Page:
In this post, we want to discuss how we’re building Buzzword.
In 2004, we started with the simple notion that we wanted to build a word-processor for the web. The discussion on how to build it came down to the four obvious approaches: .NET, Java, AJAX or Flash (using the Adobe Flex development environment). Though our team had extensive expertise in .NET, it wasn’t a practical choice for us since we started with the assumption that this must be a true cross-platform application. From the start, one of our primary audiences has been students, and we knew that the Mac platform was very popular in that crowd.
Why not AJAX?
Clearly, we’re not the first guys to think about putting a word processor on the web. Writely (now Google Docs) and a host of others got there first with AJAX implementations. What they essentially did was to take the HTML edit control that already exists in the IE and Firefox browsers and wrap some word processing features around them. The result is a very nice HTML editor – and a very useful collaboration tool – but it’s not a WYSIWYG word processor.
The new AJAX editors call themselves WYSIWYG word processors because they display fonts – but they don’t show you what you’ll get on the printed page. This is because HTML has no concept of a printer or a printed page. HTML expects to be on a web site where pages are windows and printers don’t necessarily exist.
We wanted more fidelity. We wanted better typography. We wanted more control of the page. We wanted to display the page you’ll get from the printer. We also wanted to be able to seamlessly integrate graphics within text – including dragging and dropping, resizing or running text around graphics – something HTML doesn’t easily support.
And, we wanted browser independence and didn’t want to have to recode or even worry about the user’s choice of browser.
In short, we wanted the reach of the Internet without the limitations of the browser.
Flash Player 9 – the first real virtual machine
Our solution, and one we’re quite happy with, is to treat Adobe’s Flash Player as a virtual machine. With Flash Player 9 we have a rich internet environment that enjoys the highest market penetration of any piece of software. It runs on any machine – Windows, Mac, Linux, XO (the $100 Laptop), handhelds and even cell phones. We can write once and run it eveyplace. Our users have confidence that even if they are using a locked-down public library machine, Flash Player will be there and therefore so will Buzzword.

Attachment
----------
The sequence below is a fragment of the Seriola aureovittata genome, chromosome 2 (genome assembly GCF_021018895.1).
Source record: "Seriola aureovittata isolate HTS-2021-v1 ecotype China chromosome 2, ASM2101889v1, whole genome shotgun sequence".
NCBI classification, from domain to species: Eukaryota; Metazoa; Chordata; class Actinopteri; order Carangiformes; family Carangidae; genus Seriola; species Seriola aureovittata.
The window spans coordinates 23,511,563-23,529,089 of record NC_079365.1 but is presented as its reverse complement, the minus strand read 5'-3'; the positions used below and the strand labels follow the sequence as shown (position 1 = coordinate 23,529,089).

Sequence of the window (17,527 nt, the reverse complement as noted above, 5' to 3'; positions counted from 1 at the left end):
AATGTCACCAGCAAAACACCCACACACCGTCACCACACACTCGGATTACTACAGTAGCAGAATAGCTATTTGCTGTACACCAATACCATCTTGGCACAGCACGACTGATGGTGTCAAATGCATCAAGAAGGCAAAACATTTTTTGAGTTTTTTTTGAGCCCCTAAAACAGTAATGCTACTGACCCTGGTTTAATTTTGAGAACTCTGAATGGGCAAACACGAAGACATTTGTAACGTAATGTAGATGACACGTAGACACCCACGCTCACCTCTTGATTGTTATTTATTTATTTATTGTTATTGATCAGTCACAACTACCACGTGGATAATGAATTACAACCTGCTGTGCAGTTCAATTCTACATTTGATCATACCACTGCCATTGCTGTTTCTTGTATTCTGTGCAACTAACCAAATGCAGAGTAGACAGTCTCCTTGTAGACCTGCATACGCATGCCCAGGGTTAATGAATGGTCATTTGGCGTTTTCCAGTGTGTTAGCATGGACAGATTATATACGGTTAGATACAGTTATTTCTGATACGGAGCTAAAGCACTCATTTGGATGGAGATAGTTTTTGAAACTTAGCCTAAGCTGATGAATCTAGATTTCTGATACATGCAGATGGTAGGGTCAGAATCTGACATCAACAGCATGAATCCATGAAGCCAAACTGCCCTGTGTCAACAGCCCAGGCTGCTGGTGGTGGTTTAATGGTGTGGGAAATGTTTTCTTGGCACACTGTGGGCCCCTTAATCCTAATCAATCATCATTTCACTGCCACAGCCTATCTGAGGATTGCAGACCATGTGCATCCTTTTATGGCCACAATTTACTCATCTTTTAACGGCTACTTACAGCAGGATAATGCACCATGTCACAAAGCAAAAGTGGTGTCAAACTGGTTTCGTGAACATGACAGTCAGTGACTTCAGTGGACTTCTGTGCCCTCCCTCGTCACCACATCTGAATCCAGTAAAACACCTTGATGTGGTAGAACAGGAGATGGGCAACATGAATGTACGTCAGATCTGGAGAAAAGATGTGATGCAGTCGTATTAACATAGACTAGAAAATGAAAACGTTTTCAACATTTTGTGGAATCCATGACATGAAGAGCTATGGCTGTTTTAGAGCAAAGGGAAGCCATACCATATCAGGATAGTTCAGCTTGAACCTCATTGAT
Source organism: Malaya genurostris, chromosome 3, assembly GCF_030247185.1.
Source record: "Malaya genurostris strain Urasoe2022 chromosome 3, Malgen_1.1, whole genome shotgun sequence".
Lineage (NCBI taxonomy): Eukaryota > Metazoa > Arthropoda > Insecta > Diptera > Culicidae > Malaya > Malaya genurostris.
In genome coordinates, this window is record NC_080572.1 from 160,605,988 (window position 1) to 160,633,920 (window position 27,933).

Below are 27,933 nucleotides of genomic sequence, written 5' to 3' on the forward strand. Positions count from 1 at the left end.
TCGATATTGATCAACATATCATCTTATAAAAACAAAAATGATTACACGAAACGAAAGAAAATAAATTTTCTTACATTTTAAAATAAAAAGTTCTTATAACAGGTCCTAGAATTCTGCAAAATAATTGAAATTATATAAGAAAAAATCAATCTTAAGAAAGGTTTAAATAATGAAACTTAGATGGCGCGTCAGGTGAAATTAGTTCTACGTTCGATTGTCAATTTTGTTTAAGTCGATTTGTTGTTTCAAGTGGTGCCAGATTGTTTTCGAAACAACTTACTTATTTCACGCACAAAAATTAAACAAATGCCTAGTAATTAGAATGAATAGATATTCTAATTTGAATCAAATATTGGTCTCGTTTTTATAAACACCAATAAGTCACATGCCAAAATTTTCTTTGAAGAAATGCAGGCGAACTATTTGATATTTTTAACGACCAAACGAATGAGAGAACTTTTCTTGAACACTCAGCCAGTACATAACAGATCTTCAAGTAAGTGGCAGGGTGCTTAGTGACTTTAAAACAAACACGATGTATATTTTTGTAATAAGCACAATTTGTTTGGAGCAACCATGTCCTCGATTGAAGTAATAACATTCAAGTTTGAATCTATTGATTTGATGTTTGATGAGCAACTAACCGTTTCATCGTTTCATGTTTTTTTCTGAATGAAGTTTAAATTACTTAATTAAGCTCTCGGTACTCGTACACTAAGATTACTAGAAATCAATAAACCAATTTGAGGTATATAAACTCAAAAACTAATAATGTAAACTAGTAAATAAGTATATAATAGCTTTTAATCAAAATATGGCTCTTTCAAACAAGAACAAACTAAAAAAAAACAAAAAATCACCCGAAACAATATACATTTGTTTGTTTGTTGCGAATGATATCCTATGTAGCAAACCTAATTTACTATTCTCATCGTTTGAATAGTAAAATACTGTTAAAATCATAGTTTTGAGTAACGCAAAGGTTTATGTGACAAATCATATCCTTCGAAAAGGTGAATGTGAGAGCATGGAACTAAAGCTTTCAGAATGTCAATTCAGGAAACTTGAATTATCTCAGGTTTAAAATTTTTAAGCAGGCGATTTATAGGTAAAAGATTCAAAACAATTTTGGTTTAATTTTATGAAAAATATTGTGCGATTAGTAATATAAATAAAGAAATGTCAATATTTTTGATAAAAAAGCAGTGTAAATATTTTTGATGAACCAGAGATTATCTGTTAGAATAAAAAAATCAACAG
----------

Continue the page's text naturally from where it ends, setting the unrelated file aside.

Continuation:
We were fortunate enough to get in on the early Alpha builds of Flex 2.0 and found it robust enough to support our designs. None of our engineers had previous Flex or ActionScript experience, but they were well-versed in the major object-oriented languages. Given that, the learning curve was fairly easy and we were able to demonstrate proof-of-concept within a couple of months.
And if the Flash Player isn’t cool enough already, by coding in Flex and deploying to Flash we’ll be able to take advantage of Adobe’s latest platform, AIR. With AIR we’ll be able to offer users a hybrid online/offline experience. They’ll be able to launch Buzzword from a desktop icon and run outside the browser. This will provide a more elegant solution in that the browser’s menus (including the dreaded back button) will go away, we’ll have better clipboard support, and we’ll be able to take advantage of notification.
Although we’re designing Buzzword for the mobile user, i.e. the person who works on more than one machine, we believe most people will have a primary computer on which they do the bulk of their work. It’s quite possible that on that primary computer, they’ll find working on the Apollo version of Buzzword will provide the optimal online/offline experience.